Wasootch Creek
Wasootch Creek is a very popular climbing area for a few reasons.
It includes a large number of toprope routes, easy sport climbs, and easy trad climbs, perfect for whatever level you're starting on
There are are some more difficult routes too, and despite the popularity, it remains in remarkably good condition.
In addition, it's right at the top of highway 40, requiring only about an hour's drive from Calgary, and a ten minute walk from the cars.
We spent a number of evenings at this crag, and quite a few short walks back out in the dark.

The photos in this section are organized by the different slabs along the way.

The walk up the creek is short and easy - and we once managed to bring the Subaru up the creek when we needed to evacuate a fallen climber.
The creek itself is nothing special, but we caught a number of pretty sunsets over Mount Lorette to the west.

Wasootch Creek.

Laurier drives the creekbed.

Piglet looks down A Slab.

Mount Lorette across the Kananaskis valley.

The sun sets above Lorette.

Sunset colours above Lorette.

Another evening's colours above Mount Lorette.
A Slab
The first rock down Wasootch Valley is largely open, with a number of easy routes. Suprisingly, none are very polished either.
I've heard that this gets obscenely busy on weekends, but on the evenings we were out, it was never overcrowded.
There are a good variety of options, and it's great for beginner lead climbers.
There is also a 3-pitch route that's only 30m in net height, making for a great practice option that can be rapelled with one 60m rope.

Looking down A8 - Fossil Wall (5.9).

Marshall on A9 (5.8).

Laurier reaches the top of A9.

Laurier on the challenging so-called 5.7 A10.

Marshall at the top of A10.

Rachel belays Laurier on A11 (5.9).

Marta on A13 (5.5).

Laurier belays Ken on A14 (5.6).

Ken on A14.

Kyle reaches the little overhang on A14.

Marta works the overhang.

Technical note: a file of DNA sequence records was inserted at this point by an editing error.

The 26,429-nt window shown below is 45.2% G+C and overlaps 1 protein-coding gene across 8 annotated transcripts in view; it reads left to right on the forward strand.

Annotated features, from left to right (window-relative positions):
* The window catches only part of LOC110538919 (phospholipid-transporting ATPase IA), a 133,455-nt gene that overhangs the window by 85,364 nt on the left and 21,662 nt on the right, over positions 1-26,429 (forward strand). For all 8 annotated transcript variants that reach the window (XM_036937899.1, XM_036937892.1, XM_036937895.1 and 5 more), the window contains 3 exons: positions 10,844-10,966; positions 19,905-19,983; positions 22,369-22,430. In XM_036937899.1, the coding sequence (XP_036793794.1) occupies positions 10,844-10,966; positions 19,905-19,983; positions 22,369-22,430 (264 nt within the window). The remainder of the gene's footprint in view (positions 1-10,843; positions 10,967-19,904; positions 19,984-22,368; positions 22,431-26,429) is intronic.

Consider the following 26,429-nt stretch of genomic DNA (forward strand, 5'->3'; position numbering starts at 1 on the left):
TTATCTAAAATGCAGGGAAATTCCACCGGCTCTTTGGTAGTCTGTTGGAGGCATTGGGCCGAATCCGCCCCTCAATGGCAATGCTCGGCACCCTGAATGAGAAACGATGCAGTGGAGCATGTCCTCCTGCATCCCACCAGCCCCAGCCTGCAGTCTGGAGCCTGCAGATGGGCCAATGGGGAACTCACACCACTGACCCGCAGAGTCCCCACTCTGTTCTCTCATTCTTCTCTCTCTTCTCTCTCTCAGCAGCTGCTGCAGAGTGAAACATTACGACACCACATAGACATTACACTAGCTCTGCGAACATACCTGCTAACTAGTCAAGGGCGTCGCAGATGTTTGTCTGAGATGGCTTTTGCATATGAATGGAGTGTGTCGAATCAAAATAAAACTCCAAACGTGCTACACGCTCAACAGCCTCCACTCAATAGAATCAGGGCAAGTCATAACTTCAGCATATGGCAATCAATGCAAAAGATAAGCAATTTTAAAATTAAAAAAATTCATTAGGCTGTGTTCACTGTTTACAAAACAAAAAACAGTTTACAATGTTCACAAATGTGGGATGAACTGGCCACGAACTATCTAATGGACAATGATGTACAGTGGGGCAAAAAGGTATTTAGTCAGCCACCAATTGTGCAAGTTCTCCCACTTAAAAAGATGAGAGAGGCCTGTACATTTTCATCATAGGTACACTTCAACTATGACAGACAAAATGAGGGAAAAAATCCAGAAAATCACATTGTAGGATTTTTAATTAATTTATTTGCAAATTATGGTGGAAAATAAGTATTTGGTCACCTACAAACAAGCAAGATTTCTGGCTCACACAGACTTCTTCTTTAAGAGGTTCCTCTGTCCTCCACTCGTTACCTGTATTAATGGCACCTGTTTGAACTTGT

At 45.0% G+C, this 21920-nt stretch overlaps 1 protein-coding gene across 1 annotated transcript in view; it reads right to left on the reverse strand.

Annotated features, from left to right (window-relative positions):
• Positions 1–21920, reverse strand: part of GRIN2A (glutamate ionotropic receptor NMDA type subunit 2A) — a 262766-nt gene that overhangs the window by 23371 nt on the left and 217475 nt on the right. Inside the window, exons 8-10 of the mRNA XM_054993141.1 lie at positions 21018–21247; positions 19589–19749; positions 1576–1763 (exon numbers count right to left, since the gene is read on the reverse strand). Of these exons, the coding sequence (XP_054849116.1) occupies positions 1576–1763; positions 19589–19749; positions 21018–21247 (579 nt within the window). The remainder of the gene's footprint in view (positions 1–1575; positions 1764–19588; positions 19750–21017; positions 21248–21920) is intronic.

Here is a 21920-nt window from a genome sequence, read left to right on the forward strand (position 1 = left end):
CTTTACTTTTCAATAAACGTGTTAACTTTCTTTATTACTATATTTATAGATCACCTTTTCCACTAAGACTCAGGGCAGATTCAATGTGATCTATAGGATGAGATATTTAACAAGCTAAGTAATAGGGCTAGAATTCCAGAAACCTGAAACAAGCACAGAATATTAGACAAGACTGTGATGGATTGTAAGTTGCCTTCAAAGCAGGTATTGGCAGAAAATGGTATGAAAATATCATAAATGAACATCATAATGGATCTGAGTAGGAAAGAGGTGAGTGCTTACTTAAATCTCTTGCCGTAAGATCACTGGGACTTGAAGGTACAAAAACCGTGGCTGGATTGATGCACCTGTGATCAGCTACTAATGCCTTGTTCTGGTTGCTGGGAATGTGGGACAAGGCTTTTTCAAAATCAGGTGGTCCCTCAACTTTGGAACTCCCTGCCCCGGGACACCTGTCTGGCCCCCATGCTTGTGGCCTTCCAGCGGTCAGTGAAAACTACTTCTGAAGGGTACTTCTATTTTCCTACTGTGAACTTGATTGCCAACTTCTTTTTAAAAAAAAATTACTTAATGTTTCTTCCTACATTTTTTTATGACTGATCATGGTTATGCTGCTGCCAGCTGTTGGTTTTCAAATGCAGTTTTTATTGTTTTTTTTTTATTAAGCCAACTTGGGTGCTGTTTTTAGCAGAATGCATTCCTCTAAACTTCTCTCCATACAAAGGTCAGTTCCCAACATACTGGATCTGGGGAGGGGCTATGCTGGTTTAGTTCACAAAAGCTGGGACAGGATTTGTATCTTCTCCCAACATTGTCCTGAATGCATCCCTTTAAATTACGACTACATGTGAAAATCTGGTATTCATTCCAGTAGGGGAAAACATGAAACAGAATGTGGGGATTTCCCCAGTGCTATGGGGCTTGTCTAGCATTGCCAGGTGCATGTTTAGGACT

Marshall starts up A15 (5.7).

Rachel works on A15.

Marshall on the upper corner of A15.

Laurier at the top of A15.

Kyle works A16 (5.6).

Kyle at the top of A16.

Jeff climbing A17 (5.5).

Jeff rapelling down A17.

Keith starts up the first pitch of A19 (5.6).

Keith and Ken at the top of the first pitch.

Keith walks off the 30m rappel.
B Slab
B slab is all trad routes, but it is also possible to scramble up to the top from climber's left, and then hang several top ropes. Some require a workrope to set.
I've never done any of the trad routes on B, but with topropes, it's a great area for teaching.

Climbers on B2 (5.5) and B4 (5.6).

B4 and B6 (5.5).

B6 (5.5) and B8 - Stumped (5.10b).

B6, B8, and B10 - The Funnel (5.8).

B10 - The Funnel (5.8), a neat corner route.

Climbing B10 - The Funnel (5.8).

Laurier climbs B18 (5.8), while Junya leads trad on B19 (5.7).

Keith follows Junya up the crack.
D Slab
D slab is the primary toprope area at Wasootch. It's one wide slab (and a heck of a slab, with friction and few holds).
There is an easy scramble route on the right up to a broad ledge from which you can set up the topropes.
On the far left are two really easy sport routes, which are great for learning. We tried a few of these.

Kyle starts up the 5.5 D2, with Larry belaying.

Kyle finishes off the climb while Rachel and Marta set a toprope.

Rachel leads D2.

Climbers toproping the slabs.

Climbers on D Slab.
F Slab
F slab is a neat one, a fair way down the creek, beyond where most people stop. We've never had to share it.
It includes some really good routes with a mix of holds, friction, and steep stuff.

Laurier on F2 (5.6).

F5 to F7.

Climbers on F4 and F5.

Kyle climbs F8 (5.7)

Rachel on F7 (5.8), and Kyle on F8 (5.7).

Side view of F slab (climber on F8).

Photos taken by Rachel

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